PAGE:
The main characters are perhaps Suzanne Milner and D.I. Steve McCarthy but there are at least another half a dozen points of view – some of them very minor characters – it is as if Reah feels she has created all these people and wants to be fair to all of them, give them all a turn. She even finishes the novel rather flatly on the perspective of a minor character whose point of view had not been introduced before, and for whom the reader cares little and so is left bemused.

Even the main characters never quite make it as believable humans beings. Suzanne’s background and psychology are explored in some depth but you never really feel it makes sense: she still behaves bizarrely in a way contrary to what the reader expects. She behaves recklessly in going on her own looking for someone she knows the police are looking for (there is a serial killer on the loose): a young offender she hardly knows, of whose background she has no knowledge other than that he shows ‘persistent, destructive criminal behaviour.’

Later in the book she lets him in her house and offers to put him up for the night (… like you do!) She leaves a six year old with tendencies to wander off unsupervised. She then loses her. Just a few days before that same child went missing for several hours in the park at the same time as her childminder was murdered (the body of whom Suzanne herself discovered).

Later Suzanne ends up in bed with the senior investigating officer on the murder case, D.I. McCarthy, without any groundwork having been done that might explain why on earth she would do so. It strikes you as equally bizarre that McCarthy would behave so unprofessionally as to sleep with a witness – the whole episode just comes out of the blue.

There are sloppy discrepancies in the plot: for example, the water wheel turns even though a few pages earlier the damn that would be needed to drive it was described as being empty. Police officers interview a child but exclude the mother from the interview for no apparent reason, other than perhaps it suited the author (to interview a child without an appropriate adult, who should be a parent in the first instance, would be unheard of). The police don’t do basic things like checking birth records. All this leaves you exasperated with the author, who keeps pulling you back out of the story and drawing attention to herself, rather than you being able to settle back feeling you are in the hands of an accomplished writer in expert command of their subject. I could go on: there are issues with the use of tenses, overly boring detail of mundane thing like doing the washing up. There are laboured transitions to internal dialogue. For example at one point the author wants to tell the reader about Suzanne’s childhood. How to do this? What we get is Suzanne looking out of her window: “(she) saw Jane in her small yard… Lucy was crouched over some game involving building blocks and the animals from her wooden farm. Mother and daughter.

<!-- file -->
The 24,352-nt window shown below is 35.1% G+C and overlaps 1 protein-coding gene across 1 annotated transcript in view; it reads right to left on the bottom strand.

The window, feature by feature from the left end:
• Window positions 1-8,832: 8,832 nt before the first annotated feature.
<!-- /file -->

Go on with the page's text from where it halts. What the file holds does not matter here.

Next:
She remembered her own mother, that close intense relationship….” etc.

On the plus side Reah does build tension quite nicely and the locations are all reasonably well drawn. She is largely faithful to Sheffield; although the following made me want to throw the book at the wall. It is the young offender referred to: “ Then he’d looked at her folder: ‘What are you doing?’ he’d asked. His voice was quiet, his accent broad Sheffield.” Since when was ‘What are you doing?’ broad Sheffield? Why patronise your characters this way? Not even a hint towards dialect. Why not let them speak in their own voices? I react in the same way a Scot would if Taggart was dubbed into Southern English. Does a novel really have to be dressed up in received pronunciation for a mainstream publisher like Harper Collins to take it on?